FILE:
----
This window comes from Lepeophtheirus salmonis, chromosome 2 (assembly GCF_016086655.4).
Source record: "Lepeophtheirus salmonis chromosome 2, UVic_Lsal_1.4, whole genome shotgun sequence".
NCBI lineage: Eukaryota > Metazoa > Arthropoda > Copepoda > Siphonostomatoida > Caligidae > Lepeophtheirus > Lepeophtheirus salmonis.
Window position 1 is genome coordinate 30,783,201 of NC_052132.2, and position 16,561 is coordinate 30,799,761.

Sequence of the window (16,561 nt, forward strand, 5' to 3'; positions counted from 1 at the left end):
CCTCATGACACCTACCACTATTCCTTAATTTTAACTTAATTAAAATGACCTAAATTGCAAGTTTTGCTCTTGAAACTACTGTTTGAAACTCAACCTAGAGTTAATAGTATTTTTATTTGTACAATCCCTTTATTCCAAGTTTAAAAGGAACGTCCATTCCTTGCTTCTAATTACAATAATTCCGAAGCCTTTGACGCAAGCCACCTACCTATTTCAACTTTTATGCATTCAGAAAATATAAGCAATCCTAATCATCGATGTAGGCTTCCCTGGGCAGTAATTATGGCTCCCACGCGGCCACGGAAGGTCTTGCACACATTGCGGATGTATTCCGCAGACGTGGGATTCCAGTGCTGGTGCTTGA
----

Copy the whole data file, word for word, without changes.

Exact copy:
This window comes from Lepeophtheirus salmonis, chromosome 2 (assembly GCF_016086655.4).
Source record: "Lepeophtheirus salmonis chromosome 2, UVic_Lsal_1.4, whole genome shotgun sequence".
NCBI lineage: Eukaryota > Metazoa > Arthropoda > Copepoda > Siphonostomatoida > Caligidae > Lepeophtheirus > Lepeophtheirus salmonis.
Window position 1 is genome coordinate 30,783,201 of NC_052132.2, and position 16,561 is coordinate 30,799,761.

Sequence of the window (16,561 nt, forward strand, 5' to 3'; positions counted from 1 at the left end):
CCTCATGACACCTACCACTATTCCTTAATTTTAACTTAATTAAAATGACCTAAATTGCAAGTTTTGCTCTTGAAACTACTGTTTGAAACTCAACCTAGAGTTAATAGTATTTTTATTTGTACAATCCCTTTATTCCAAGTTTAAAAGGAACGTCCATTCCTTGCTTCTAATTACAATAATTCCGAAGCCTTTGACGCAAGCCACCTACCTATTTCAACTTTTATGCATTCAGAAAATATAAGCAATCCTAATCATCGATGTAGGCTTCCCTGGGCAGTAATTATGGCTCCCACGCGGCCACGGAAGGTCTTGCACACATTGCGGATGTATTCCGCAGACGTGGGATTCCAGTGCTGGTGCTTGA